Rosh Hashanah begins Sunday at sundown (6:43PM Jerusalem time). For many years, people have been saying that the rapture will likely (or as some have said, definitely) occur during the Feast of Trumpets, also known as the Jewish high holiday of Rosh Hashanah. I do not think the Jewish feasts are tied to the Times of the Gentiles because the two are distinct and mutually exclusive. (more here). However the rapture could happen at any time, so this weekend is as good a time as any. Only the Lord knows.
What IS Rosh Hashanah?
"The festival of Rosh Hashanah—the name means “Head of the Year”—is observed for two days beginning on 1 Tishrei, the first day of the Jewish year. It is the anniversary of the creation of Adam and Eve, the first man and woman, and their first actions toward the realization of mankind’s role in G‑d’s world."
"The central observance of Rosh Hashanah is the sounding of the shofar, the ram’s horn, which also represents the trumpet blast of a people’s coronation of their king. The cry of the shofar is also a call to repentance, for Rosh Hashanah is also the anniversary of man’s first sin and his repentance thereof, and serves as the first of the “Ten Days of Repentance” which culminate in Yom Kippur, the Day of Atonement. Another significance of the shofar is to recall the Binding of Isaac which also occurred on Rosh Hashanah, in which a ram took Isaac’s place as an offering to G‑d; we evoke Abraham’s readiness to sacrifice his son, and plead that the merit of his deed should stand by us as we pray for a year of life, health and prosperity."
The Feast of Trumpets, along with the other six festivals of the LORD, foreshadowed certain aspects of the ministry of Jesus Christ. The shofar blown on Rosh Hashanah may or may not be the trumpet blown to capture the Church up to heaven in the rapture. I do believe the rapture is incredibly close, though.
History Channel explains, "The sounding of the shofar—a trumpet made from a ram’s horn—is an essential and emblematic part of both Rosh Hashanah and Yom Kippur. The ancient instrument’s plaintive cry serves as a call to repentance and a reminder to Jews that God is their king. Tradition requires the shofar blower to play four sets of notes on Rosh Hashanah: tekiah, a long blast; shevarim, three short blasts; teruah, nine staccato blasts; and tekiah gedolah, a very long blast. Because of this ritual’s close association with Rosh Hashanah, the holiday is also known as Yom Teruah—the day of the sounding of the shofar."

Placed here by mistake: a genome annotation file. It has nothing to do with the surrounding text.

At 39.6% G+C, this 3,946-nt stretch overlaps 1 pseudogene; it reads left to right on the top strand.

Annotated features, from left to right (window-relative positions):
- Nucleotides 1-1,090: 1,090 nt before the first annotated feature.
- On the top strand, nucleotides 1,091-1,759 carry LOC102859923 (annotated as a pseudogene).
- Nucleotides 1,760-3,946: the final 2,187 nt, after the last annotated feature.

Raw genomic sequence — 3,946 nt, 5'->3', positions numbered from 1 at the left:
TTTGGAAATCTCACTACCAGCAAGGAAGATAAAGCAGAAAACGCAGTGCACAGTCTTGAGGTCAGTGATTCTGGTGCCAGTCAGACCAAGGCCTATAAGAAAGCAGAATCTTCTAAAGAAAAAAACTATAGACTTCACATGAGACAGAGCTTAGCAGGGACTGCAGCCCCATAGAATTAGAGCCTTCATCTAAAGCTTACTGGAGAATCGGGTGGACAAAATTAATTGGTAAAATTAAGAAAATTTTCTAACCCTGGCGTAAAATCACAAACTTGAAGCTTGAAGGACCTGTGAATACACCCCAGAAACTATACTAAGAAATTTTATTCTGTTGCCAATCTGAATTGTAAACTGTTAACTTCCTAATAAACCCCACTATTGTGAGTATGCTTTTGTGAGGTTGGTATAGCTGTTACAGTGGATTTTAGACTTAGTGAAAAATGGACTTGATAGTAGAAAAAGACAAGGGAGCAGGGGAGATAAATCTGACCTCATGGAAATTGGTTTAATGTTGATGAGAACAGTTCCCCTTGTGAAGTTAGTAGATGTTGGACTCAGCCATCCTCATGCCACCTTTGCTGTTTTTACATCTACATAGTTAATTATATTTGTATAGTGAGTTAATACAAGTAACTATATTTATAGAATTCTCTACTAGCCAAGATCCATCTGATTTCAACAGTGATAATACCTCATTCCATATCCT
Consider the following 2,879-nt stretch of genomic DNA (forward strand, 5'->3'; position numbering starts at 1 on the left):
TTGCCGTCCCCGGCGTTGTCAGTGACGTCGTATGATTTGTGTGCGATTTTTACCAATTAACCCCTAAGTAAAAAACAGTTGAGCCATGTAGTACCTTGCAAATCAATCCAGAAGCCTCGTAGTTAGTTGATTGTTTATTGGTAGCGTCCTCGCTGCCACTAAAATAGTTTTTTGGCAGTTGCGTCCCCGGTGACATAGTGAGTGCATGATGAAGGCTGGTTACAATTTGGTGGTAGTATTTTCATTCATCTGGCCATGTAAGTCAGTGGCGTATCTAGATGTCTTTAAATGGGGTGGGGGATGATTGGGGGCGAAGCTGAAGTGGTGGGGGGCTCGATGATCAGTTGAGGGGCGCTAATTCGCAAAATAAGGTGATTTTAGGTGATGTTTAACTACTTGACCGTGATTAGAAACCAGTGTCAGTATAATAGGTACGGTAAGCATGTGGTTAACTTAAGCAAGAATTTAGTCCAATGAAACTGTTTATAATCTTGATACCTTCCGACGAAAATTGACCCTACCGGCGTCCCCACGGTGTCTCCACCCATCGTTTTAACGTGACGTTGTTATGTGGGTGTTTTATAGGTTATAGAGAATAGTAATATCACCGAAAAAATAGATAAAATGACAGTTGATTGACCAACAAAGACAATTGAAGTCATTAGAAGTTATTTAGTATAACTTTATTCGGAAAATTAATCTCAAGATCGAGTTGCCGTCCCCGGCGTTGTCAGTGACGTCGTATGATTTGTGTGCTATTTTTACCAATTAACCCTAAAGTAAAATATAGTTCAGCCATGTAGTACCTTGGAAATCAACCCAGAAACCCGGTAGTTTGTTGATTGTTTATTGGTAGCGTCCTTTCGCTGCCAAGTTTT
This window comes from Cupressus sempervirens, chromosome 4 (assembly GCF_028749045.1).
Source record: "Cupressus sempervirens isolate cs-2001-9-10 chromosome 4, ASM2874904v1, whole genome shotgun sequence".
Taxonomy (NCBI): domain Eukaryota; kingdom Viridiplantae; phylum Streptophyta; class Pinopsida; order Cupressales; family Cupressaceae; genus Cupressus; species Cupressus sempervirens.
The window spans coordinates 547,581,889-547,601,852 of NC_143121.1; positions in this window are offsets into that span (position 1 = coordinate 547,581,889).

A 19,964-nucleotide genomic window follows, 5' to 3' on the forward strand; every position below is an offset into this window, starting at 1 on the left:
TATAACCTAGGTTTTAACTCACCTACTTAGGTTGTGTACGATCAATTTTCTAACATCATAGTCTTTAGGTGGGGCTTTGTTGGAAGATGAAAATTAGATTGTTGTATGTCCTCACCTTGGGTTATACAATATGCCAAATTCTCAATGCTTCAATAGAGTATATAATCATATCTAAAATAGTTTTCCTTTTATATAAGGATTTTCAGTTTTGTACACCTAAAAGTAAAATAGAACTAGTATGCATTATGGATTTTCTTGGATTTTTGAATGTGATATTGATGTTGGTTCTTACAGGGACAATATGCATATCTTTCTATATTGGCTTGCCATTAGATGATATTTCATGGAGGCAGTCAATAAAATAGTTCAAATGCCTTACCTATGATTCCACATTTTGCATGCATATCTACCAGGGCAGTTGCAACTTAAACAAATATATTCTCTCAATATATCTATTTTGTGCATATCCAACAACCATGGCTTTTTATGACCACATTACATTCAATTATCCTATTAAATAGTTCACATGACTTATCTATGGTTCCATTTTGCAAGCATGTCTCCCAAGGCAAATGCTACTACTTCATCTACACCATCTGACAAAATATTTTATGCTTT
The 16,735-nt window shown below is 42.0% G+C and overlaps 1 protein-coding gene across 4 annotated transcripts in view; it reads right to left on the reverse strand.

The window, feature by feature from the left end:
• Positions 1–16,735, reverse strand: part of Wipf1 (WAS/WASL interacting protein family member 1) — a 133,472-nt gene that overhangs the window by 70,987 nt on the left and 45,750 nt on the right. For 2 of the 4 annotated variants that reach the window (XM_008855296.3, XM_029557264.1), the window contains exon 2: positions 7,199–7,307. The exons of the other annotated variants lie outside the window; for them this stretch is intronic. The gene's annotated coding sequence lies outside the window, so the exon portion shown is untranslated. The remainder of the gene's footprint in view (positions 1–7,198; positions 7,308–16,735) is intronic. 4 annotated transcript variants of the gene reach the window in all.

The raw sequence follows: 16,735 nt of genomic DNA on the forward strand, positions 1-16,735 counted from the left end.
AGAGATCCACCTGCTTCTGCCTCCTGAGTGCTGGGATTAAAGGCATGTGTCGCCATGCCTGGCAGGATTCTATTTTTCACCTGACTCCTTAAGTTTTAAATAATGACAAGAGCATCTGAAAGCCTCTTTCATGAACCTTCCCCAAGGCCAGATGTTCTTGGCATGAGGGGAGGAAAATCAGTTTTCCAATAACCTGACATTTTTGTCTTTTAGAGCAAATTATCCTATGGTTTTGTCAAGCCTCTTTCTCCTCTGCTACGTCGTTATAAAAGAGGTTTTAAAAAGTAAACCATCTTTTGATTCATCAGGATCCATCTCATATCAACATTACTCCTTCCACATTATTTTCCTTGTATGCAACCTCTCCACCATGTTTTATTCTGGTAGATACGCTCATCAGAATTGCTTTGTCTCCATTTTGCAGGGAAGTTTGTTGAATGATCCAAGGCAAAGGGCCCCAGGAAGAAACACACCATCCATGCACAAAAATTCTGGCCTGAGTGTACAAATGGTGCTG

The last note for Rosh Hashanah is the Teki'ah Gedolah (very long sound) Exodus 19:16,19. It sounds like this-
Friends, the last sound we will hear on earth will be the tekia gedolah, and the first sound we hear as glorified children of Jesus will be His call, probably something like, "Come up here!" (Revelation 4:1)
"For the Lord himself will descend from heaven with a cry of command, with the voice of an archangel, and with the sound of the trumpet of God. And the dead in Christ will rise first. Then we who are alive, who are left, will be caught up together with them in the clouds to meet the Lord in the air, and so we will always be with the Lord. Therefore encourage one another with these words." (1 Thessalonians 4:16-17).
AMEN!!!!!!! AMEN!!!!!!! AMEN!!!!!!! AMEN!!!!!!! AMEN!!!!!!! AMEN!!!!!!!AMEN!!!!!!! AMEN!!!!!!! AMEN!!!!!!! AMEN!!!!!!!
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